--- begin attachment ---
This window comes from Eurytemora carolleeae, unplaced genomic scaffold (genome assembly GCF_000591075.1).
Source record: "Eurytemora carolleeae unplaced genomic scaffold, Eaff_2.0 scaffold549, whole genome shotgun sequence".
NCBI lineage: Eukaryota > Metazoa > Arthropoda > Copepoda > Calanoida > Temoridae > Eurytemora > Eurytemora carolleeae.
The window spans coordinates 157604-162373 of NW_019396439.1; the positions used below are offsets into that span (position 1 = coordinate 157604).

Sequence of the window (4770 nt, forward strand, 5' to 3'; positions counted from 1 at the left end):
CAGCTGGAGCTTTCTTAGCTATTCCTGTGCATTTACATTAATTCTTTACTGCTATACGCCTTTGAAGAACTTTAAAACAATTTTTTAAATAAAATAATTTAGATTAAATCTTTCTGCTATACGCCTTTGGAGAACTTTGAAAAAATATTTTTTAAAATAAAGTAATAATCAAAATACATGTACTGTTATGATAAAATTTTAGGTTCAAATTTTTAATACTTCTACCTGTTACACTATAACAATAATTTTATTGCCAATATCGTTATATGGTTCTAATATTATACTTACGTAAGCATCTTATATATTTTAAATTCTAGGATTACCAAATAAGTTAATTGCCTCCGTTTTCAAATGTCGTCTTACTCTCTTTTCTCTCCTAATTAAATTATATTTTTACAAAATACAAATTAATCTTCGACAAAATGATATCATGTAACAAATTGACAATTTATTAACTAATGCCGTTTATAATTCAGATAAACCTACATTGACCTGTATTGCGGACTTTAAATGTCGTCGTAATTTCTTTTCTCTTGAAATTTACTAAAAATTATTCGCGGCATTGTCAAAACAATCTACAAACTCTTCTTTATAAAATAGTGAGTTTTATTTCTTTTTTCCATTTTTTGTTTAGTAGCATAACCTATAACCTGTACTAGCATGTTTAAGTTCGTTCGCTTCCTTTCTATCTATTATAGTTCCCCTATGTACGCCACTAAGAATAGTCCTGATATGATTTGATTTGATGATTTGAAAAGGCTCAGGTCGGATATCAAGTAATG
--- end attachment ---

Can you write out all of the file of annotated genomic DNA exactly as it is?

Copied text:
This window comes from Eurytemora carolleeae, unplaced genomic scaffold (genome assembly GCF_000591075.1).
Source record: "Eurytemora carolleeae unplaced genomic scaffold, Eaff_2.0 scaffold549, whole genome shotgun sequence".
NCBI lineage: Eukaryota > Metazoa > Arthropoda > Copepoda > Calanoida > Temoridae > Eurytemora > Eurytemora carolleeae.
The window spans coordinates 157604-162373 of NW_019396439.1; the positions used below are offsets into that span (position 1 = coordinate 157604).

Sequence of the window (4770 nt, forward strand, 5' to 3'; positions counted from 1 at the left end):
CAGCTGGAGCTTTCTTAGCTATTCCTGTGCATTTACATTAATTCTTTACTGCTATACGCCTTTGAAGAACTTTAAAACAATTTTTTAAATAAAATAATTTAGATTAAATCTTTCTGCTATACGCCTTTGGAGAACTTTGAAAAAATATTTTTTAAAATAAAGTAATAATCAAAATACATGTACTGTTATGATAAAATTTTAGGTTCAAATTTTTAATACTTCTACCTGTTACACTATAACAATAATTTTATTGCCAATATCGTTATATGGTTCTAATATTATACTTACGTAAGCATCTTATATATTTTAAATTCTAGGATTACCAAATAAGTTAATTGCCTCCGTTTTCAAATGTCGTCTTACTCTCTTTTCTCTCCTAATTAAATTATATTTTTACAAAATACAAATTAATCTTCGACAAAATGATATCATGTAACAAATTGACAATTTATTAACTAATGCCGTTTATAATTCAGATAAACCTACATTGACCTGTATTGCGGACTTTAAATGTCGTCGTAATTTCTTTTCTCTTGAAATTTACTAAAAATTATTCGCGGCATTGTCAAAACAATCTACAAACTCTTCTTTATAAAATAGTGAGTTTTATTTCTTTTTTCCATTTTTTGTTTAGTAGCATAACCTATAACCTGTACTAGCATGTTTAAGTTCGTTCGCTTCCTTTCTATCTATTATAGTTCCCCTATGTACGCCACTAAGAATAGTCCTGATATGATTTGATTTGATGATTTGAAAAGGCTCAGGTCGGATATCAAGTAATG